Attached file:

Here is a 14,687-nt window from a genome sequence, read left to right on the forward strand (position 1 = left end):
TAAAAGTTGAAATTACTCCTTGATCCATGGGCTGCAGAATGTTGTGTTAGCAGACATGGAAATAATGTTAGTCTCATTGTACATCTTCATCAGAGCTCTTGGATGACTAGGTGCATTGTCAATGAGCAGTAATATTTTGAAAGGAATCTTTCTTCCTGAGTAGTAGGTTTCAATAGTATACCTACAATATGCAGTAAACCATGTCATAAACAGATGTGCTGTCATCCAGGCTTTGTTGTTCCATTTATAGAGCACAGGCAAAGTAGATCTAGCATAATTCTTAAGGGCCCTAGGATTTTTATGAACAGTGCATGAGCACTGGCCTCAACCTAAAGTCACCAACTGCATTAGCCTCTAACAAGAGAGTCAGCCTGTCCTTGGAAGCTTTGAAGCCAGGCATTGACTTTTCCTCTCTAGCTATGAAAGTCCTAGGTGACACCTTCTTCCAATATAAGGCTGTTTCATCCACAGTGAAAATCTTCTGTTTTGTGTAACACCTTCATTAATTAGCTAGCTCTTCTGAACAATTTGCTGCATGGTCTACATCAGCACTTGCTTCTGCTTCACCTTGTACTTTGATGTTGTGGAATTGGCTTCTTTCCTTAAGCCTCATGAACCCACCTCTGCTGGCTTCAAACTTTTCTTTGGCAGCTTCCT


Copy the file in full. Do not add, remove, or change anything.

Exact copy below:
Here is a 14,687-nt window from a genome sequence, read left to right on the forward strand (position 1 = left end):
TAAAAGTTGAAATTACTCCTTGATCCATGGGCTGCAGAATGTTGTGTTAGCAGACATGGAAATAATGTTAGTCTCATTGTACATCTTCATCAGAGCTCTTGGATGACTAGGTGCATTGTCAATGAGCAGTAATATTTTGAAAGGAATCTTTCTTCCTGAGTAGTAGGTTTCAATAGTATACCTACAATATGCAGTAAACCATGTCATAAACAGATGTGCTGTCATCCAGGCTTTGTTGTTCCATTTATAGAGCACAGGCAAAGTAGATCTAGCATAATTCTTAAGGGCCCTAGGATTTTTATGAACAGTGCATGAGCACTGGCCTCAACCTAAAGTCACCAACTGCATTAGCCTCTAACAAGAGAGTCAGCCTGTCCTTGGAAGCTTTGAAGCCAGGCATTGACTTTTCCTCTCTAGCTATGAAAGTCCTAGGTGACACCTTCTTCCAATATAAGGCTGTTTCATCCACAGTGAAAATCTTCTGTTTTGTGTAACACCTTCATTAATTAGCTAGCTCTTCTGAACAATTTGCTGCATGGTCTACATCAGCACTTGCTTCTGCTTCACCTTGTACTTTGATGTTGTGGAATTGGCTTCTTTCCTTAAGCCTCATGAACCCACCTCTGCTGGCTTCAAACTTTTCTTTGGCAGCTTCCT